I went for a job interview yesterday. I am qualified and I am 90% sure I’m the wrong colour.

    Being the liberal that I am, I understand and support the policies we have in place to redress imbalances. I hope people are more willing to learn and share experiences so that we have equality as a lived reality not a futuristic concept.

    Something as basic as the gender pay gap is negated because people believe women have equal rights. If we REALLY did, we wouldn’t have a pay gap AND carry the majority of duties of child care.

    I’m tryig to be sensitive to those who don’t understand and I am trying to help rather than hinder. It is hard to help though, when we are frequently brushed aside or worse.

    So if I seem too hard-core here or through other social media, it is from a genuine place of trying to make sense of thongs and my role in it.

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  14. I went to the march in Austin yesterday and it was FABULOUS. So many interesting people of all persuasions. Even though the weather turned rather warm and we were standing around for a long time on the capitol grounds (takes awhile to get many people moving and marching), everyone was talking, laughing, enjoying the day. I am so glad I went. I will take this energy and re-commit myself to making positive changes in 2017.

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  15. I was at the March in Memphis and there were several thousand people! I am so inspired by the outpouring of strength by my sisters – literally and figuratively! My family covered Philly, Chicago, and DC, too! I have never done this before but now that I got my first taste I will not hesitate to go again.

    Check out this site for a full list of marches. https://www.womensmarch.com/sisters/

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  16. I could not go to the march? rally? (reports are unclear on whether marching took place) in Louisville yesterday because I was working, as I am today–home for lunch now. I asked friends to wear my name, saying “present in spirit, body and mind at work” in DC, Boston, Pittsburgh, and elsewhere. I’ve heard back from my friend it Boston.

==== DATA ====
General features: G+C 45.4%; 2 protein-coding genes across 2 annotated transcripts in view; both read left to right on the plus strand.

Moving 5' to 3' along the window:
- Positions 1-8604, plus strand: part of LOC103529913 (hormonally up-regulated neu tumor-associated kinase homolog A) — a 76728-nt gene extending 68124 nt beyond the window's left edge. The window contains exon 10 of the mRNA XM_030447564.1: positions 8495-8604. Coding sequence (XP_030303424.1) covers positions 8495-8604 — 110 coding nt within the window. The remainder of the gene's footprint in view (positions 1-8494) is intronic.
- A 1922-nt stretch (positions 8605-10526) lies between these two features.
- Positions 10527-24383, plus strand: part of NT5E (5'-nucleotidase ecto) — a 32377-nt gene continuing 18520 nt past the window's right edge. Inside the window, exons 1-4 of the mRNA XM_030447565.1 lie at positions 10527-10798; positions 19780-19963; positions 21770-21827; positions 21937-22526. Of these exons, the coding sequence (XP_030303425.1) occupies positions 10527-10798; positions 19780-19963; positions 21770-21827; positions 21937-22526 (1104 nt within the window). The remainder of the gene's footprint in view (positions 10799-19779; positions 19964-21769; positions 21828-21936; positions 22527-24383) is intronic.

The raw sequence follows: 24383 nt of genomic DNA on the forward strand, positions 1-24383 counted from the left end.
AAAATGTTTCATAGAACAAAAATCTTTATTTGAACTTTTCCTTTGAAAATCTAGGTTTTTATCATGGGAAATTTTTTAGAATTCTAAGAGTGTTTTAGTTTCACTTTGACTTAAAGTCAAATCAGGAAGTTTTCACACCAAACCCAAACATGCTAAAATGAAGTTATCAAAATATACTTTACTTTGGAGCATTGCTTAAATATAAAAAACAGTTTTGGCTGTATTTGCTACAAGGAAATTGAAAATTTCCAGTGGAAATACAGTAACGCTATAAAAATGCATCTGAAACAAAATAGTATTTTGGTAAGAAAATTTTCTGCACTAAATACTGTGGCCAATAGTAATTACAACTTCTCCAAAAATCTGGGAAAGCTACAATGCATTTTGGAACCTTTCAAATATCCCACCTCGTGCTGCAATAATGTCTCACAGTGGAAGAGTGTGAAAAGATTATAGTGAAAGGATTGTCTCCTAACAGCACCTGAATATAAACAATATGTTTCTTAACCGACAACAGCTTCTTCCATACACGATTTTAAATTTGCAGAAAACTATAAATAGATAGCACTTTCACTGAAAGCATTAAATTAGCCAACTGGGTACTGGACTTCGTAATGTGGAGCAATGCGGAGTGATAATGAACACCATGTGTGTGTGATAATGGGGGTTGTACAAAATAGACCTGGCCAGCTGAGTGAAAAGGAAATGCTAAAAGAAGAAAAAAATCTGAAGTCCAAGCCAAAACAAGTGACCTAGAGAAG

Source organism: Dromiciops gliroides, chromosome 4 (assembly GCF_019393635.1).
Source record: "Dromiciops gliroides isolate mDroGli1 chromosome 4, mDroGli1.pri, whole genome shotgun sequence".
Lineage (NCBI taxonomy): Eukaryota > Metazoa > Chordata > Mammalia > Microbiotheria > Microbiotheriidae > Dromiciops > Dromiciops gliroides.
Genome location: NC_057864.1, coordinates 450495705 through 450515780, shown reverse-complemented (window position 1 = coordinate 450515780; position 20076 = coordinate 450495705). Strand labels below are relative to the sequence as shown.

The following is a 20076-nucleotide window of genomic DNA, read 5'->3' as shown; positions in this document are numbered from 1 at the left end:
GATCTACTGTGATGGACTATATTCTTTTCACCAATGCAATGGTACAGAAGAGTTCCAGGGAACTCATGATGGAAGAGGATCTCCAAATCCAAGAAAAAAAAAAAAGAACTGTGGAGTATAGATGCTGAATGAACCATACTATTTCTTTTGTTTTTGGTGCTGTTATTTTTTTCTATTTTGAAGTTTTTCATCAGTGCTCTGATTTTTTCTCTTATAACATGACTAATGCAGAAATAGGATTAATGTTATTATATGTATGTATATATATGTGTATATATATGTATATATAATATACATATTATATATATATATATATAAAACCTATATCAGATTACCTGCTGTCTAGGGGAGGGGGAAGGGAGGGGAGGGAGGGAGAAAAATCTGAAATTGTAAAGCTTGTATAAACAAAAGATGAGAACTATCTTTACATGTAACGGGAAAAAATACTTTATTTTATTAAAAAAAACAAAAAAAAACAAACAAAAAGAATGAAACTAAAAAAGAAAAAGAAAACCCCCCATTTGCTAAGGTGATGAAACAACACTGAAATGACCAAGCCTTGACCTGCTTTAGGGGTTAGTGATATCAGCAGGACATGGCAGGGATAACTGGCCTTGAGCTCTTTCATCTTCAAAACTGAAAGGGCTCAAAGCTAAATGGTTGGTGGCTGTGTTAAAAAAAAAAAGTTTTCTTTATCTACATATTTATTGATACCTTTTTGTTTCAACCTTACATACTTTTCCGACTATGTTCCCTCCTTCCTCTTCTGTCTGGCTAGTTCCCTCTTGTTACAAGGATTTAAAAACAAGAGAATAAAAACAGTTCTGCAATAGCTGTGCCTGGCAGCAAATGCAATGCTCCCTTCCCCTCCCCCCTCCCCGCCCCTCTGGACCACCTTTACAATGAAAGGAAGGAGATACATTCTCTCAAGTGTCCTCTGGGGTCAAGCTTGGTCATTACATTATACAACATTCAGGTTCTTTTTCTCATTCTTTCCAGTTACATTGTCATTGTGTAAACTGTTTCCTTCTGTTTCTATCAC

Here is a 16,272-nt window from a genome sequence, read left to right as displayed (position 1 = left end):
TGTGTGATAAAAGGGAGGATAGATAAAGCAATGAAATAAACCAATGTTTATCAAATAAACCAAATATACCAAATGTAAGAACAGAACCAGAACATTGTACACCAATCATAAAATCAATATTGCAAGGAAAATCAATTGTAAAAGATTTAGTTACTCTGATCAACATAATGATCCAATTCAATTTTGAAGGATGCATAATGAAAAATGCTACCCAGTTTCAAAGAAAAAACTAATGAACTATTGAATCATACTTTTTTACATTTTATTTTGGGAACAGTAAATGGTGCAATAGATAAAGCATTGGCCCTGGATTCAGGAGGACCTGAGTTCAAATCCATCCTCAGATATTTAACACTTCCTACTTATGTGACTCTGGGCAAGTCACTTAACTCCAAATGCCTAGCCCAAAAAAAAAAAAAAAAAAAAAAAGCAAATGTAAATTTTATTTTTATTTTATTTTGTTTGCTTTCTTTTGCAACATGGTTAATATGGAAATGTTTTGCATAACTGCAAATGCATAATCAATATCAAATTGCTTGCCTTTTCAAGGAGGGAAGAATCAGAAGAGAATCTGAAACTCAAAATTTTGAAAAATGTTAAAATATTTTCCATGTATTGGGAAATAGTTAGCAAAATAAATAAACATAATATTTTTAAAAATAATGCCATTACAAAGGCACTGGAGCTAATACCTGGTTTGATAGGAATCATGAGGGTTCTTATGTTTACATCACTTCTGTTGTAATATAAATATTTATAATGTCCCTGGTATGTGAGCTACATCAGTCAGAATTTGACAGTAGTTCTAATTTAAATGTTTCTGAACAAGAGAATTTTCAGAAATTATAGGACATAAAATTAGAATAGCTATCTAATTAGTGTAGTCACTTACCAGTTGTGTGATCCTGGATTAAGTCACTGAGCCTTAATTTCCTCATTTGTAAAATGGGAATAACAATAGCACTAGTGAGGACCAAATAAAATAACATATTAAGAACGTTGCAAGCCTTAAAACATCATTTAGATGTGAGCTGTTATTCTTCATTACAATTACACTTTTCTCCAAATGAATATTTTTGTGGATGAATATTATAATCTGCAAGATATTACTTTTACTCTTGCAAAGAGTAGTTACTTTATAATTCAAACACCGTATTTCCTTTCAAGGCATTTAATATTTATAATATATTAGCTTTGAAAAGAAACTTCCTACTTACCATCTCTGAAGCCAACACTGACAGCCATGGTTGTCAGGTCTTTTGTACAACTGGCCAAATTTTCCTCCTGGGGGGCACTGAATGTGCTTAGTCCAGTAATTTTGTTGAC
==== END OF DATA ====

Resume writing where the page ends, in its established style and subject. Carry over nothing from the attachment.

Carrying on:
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  17. I marched with 750,000 of my sisters and brothers in Los Angeles, and it was an amazing, strong, peaceful, and hopeful event. The police and firefighters did an excellent job (especially considering the crowd was 8x what they expected), and the people I went with all agreed – it’s the most positive we’ve felt since November 8th.

    As far a future actions, the organizers are proposing next steps here: https://www.womensmarch.com/100/

    Si se puede!

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    1. Thanks for that link. I’ve taken my own resolution to write my senators once a week, but maybe ten days is more do-able. I must remember to write my representative and thank him now and then for being a sensible man.

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  18. I got on bus with a lot of ladies from Columbus, Ohio and went to the March in DC. The estimates I’m seeing say around 500,000 people, but they’re based on 1 person per 3 square feet and it was a lot more densely packed than that. This was my first protest ever, and like everyone else here, I’m figuring out how to turn it into a long-term, positive action.

    My thoughts are around the 2018 election. Because of the gerrymandering in effect in most states, it will be hard to affect the Congressional races, but we might be able to make some progress with the Senate.